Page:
Don’t miss out on your chance to gain University athletic glory
On Apr. 6, the Regina Rams will be hosting an open tryout for all of those interested in pursuing a position on the field during the upcoming season. Up for grabs is an invite to the Rams spring camp, which will be held from Apr. 24 – 26.
The event, as the Rams website states, “… is open to any current U of R students enrolled in at least nine credit hours.” The deadline for a submission of a participation form is Friday, Apr. 3.
The U of R has a few athletes who participate in more than one sport — Jeremy Zver (basketball and football) and Tevaughn Campbell (football and track and field) being two of the most notable — but, it is quite a rare development for the team to have a tryout which is open to all eligible U of R students.
Head Coach Mike Gibson described the rationale for the holding of an open try out this way, “There’s roughly 12,000+ students in this school. So I’m just going to say, if it’s a 50/50 ratio, that means there’s 6000 males in this school. We [have] got 63 on our football team. That means there are a lot of males out there, there’s got to be some guys who have played football in the past who maybe, for one reason or another, when they first came to the University didn’t think they could do it academically playing a sport, or didn’t really think about it, felt their playing career was over, and now that they’ve got their foot in the ground, and they’re doing well academically, or know what’s to be expected academically they may want to give it [playing football] a try.”
Many colleges and universities in other places, particularly south of the border in the United States, have a history of bringing in players – known as walk-ons – who, while they are not on scholarship, and were not heavily recruited, are given the opportunity to make their university’s varsity team. Clay Matthews and Jordy Nelson, both members of the Green Bay Packers, were walk-ons at their respective colleges. Matthews was at the University of Southern California (USC), while Nelson plied his trade at wide receiver for Kansas State.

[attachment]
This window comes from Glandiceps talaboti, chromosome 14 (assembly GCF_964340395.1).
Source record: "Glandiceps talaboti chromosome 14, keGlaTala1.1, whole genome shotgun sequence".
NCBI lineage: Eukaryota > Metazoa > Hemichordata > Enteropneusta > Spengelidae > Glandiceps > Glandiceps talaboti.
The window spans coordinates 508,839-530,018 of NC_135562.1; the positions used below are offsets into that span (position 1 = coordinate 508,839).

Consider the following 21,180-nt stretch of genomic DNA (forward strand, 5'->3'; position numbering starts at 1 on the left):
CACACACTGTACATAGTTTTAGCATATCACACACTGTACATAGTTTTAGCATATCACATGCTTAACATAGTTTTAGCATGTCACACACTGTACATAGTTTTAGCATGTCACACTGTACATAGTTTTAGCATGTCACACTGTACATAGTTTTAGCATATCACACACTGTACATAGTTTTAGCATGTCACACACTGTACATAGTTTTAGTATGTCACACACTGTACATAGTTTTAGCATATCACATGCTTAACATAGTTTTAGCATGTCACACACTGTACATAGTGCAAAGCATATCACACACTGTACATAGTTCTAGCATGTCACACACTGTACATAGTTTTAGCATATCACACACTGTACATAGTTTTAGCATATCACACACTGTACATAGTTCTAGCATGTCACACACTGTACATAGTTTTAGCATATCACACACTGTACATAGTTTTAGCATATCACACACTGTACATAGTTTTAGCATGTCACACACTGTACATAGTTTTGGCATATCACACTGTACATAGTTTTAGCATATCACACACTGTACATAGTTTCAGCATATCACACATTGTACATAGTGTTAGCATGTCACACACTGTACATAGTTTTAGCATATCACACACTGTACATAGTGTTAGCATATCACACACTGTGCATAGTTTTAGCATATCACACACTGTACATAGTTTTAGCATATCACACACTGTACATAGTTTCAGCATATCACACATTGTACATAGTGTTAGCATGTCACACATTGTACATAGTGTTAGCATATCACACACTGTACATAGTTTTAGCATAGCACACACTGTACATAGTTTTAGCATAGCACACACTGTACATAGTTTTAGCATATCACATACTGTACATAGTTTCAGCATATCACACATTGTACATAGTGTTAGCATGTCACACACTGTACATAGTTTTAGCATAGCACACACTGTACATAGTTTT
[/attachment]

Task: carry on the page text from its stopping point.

It is this (predominantly) American tradition that has prompted Coach Gibson to institute a similar model here at the University of Regina. Says Gibson, “Other places I’ve been, other universities – Rutgers, for example, down in the states – we had something like this at one time and we got a player out of it.”
There are certain advantages, Gibson says, that come from recruiting a player who is already a student at the U of R.
“They’re already in school, so I don’t have to worry about, ‘Can they get in school academically?’ They know what to expect academically and so that’s not going to be a surprise for them. So, [we] just thought we’d extend an invitation out there to see if anybody was interested and, if we get no one that’s fine, or if we find two or three players to bring to camp, that’ll help our camp numbers and if, out of those two or three, if one or two is a good player and comes in and contributes or gets a chance, you never know. We’re always looking for players, so why not look in your own backyard.”
For those who do participate in the open tryout, the proceedings will be a combination of physical testing and football specific drills. Catching balls for the receivers, testing back-pedaling ability for the defensive backs, and bag drills for the linemen, among other tests.
From an observer’s perspective, it will be interesting to see who participates in the tryout. The city of Regina boasts many high schools that field football teams and the Thunder, the Queen City’s Canadian Junior Football League entry, always has a number of players who are taking University of Regina courses. Some make the decision to switch to the CIS at some point in their careers and this open tryout may be an opportunity for an athlete who is contemplating the switch to dip his toe in the water and gauge interest for his services.
On the other hand, one has to wonder whether, if someone does secure an invite to spring camp, if it will be because of previous football experience, or freakish athletic ability. At the time of our interview with Coach Gibson, only three prospective Rams have returned their participation forms to the organization. With the deadline approaching, that being Apr. 3, it doesn’t look as if there will be too many athletes for the coaches to pick from.
With each new coach comes a new approach, and the implementation of an open tryout process gives us, as students of the University of Regina, a look into the workings of one of our more prominent sports teams. Such an approach also illustrates just how deep the search for talent has become as the team begins to gear up for the new season.
The Rams have also decided to use their access to the University of Regina’s email system to contact the student body and further add to the quest for new athletes to take the field at Mosaic Stadium this fall. Who knows, maybe it will be one of these walk-ons, should they be successful, that will make a tangible difference during the upcoming season.
So, whether you’ve always fancied yourself a gun-slinging quarterback or a hard-hitting defensive lineman, now might be your opportunity. Whether you will become a new addition to the Rams lineup, or a human sacrifice to the regulars during spring camp, nobody knows, but all eligible students are welcome to try. If you do decide to strap on the pads, we here at the Carillon would love to hear about your experience once the event wraps up next week. Even if your Cinderella story turns out to be a definitive bruise and ice pack-filled disaster.